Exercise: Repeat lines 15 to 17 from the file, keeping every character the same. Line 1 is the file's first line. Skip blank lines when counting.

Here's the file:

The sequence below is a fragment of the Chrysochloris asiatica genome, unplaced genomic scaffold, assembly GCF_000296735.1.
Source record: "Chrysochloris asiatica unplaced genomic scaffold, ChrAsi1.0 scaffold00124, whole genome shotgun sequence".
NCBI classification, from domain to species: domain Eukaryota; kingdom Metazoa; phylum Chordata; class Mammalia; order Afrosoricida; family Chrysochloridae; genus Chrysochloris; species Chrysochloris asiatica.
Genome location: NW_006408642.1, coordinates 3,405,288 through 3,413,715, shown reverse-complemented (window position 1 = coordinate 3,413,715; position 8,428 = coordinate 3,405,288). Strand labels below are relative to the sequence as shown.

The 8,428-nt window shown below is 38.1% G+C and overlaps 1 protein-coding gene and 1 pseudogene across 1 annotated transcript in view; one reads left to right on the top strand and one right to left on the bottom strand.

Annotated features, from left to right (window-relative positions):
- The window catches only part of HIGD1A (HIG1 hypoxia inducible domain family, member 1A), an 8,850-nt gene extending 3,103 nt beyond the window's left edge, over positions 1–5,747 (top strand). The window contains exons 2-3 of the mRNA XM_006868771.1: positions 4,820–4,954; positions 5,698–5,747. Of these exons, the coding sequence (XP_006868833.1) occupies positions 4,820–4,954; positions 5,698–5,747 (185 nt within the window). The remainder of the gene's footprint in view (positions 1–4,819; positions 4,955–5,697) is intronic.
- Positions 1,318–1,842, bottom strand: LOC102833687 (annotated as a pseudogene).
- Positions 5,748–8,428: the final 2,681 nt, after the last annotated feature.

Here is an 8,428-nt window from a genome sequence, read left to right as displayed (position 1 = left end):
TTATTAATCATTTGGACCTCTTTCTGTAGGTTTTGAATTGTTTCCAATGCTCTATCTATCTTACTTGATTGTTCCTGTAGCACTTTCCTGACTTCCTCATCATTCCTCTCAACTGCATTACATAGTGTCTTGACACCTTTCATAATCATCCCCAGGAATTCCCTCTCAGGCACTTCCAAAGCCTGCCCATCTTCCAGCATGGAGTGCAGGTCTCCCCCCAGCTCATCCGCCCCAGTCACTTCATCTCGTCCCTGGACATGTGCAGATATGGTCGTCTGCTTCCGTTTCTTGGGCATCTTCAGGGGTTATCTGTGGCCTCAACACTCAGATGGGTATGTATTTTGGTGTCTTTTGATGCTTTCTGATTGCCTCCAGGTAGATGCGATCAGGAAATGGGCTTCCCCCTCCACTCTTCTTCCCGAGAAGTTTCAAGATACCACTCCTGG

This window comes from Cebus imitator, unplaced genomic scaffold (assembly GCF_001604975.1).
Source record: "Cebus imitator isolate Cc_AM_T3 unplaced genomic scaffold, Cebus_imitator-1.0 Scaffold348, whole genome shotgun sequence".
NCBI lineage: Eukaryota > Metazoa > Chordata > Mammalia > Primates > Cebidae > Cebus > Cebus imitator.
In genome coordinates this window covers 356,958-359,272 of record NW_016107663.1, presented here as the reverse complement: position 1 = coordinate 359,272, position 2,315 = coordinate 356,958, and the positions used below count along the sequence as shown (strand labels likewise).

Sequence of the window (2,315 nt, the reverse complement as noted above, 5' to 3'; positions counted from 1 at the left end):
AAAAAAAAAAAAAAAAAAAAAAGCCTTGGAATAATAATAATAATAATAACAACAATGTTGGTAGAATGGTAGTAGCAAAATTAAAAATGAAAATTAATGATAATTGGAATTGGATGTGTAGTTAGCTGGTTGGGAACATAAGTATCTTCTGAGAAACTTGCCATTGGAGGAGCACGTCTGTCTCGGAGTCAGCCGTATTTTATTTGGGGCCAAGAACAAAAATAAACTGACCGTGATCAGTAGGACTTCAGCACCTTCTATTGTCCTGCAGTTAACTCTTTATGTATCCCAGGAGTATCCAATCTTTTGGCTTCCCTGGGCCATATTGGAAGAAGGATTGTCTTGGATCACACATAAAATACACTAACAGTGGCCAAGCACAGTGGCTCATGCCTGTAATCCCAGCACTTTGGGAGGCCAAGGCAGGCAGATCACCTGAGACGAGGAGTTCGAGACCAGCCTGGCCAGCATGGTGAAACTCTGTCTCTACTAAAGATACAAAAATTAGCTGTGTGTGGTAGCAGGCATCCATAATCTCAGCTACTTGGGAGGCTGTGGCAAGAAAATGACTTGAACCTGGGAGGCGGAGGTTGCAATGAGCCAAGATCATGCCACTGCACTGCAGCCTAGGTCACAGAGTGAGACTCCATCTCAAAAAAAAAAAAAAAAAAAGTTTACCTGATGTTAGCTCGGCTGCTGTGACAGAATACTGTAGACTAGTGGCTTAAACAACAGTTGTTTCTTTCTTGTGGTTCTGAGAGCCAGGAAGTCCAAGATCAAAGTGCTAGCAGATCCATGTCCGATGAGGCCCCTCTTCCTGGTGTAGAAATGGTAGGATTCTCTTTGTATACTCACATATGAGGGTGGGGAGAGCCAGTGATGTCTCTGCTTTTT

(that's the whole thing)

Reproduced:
In genome coordinates this window covers 356,958-359,272 of record NW_016107663.1, presented here as the reverse complement: position 1 = coordinate 359,272, position 2,315 = coordinate 356,958, and the positions used below count along the sequence as shown (strand labels likewise).

Sequence of the window (2,315 nt, the reverse complement as noted above, 5' to 3'; positions counted from 1 at the left end):
AAAAAAAAAAAAAAAAAAAAAAGCCTTGGAATAATAATAATAATAATAACAACAATGTTGGTAGAATGGTAGTAGCAAAATTAAAAATGAAAATTAATGATAATTGGAATTGGATGTGTAGTTAGCTGGTTGGGAACATAAGTATCTTCTGAGAAACTTGCCATTGGAGGAGCACGTCTGTCTCGGAGTCAGCCGTATTTTATTTGGGGCCAAGAACAAAAATAAACTGACCGTGATCAGTAGGACTTCAGCACCTTCTATTGTCCTGCAGTTAACTCTTTATGTATCCCAGGAGTATCCAATCTTTTGGCTTCCCTGGGCCATATTGGAAGAAGGATTGTCTTGGATCACACATAAAATACACTAACAGTGGCCAAGCACAGTGGCTCATGCCTGTAATCCCAGCACTTTGGGAGGCCAAGGCAGGCAGATCACCTGAGACGAGGAGTTCGAGACCAGCCTGGCCAGCATGGTGAAACTCTGTCTCTACTAAAGATACAAAAATTAGCTGTGTGTGGTAGCAGGCATCCATAATCTCAGCTACTTGGGAGGCTGTGGCAAGAAAATGACTTGAACCTGGGAGGCGGAGGTTGCAATGAGCCAAGATCATGCCACTGCACTGCAGCCTAGGTCACAGAGTGAGACTCCATCTCAAAAAAAAAAAAAAAAAAAGTTTACCTGATGTTAGCTCGGCTGCTGTGACAGAATACTGTAGACTAGTGGCTTAAACAACAGTTGTTTCTTTCTTGTGGTTCTGAGAGCCAGGAAGTCCAAGATCAAAGTGCTAGCAGATCCATGTCCGATGAGGCCCCTCTTCCTGGTGTAGAAATGGTAGGATTCTCTTTGTATACTCACATATGAGGGTGGGGAGAGCCAGTGATGTCTCTGCTTTTT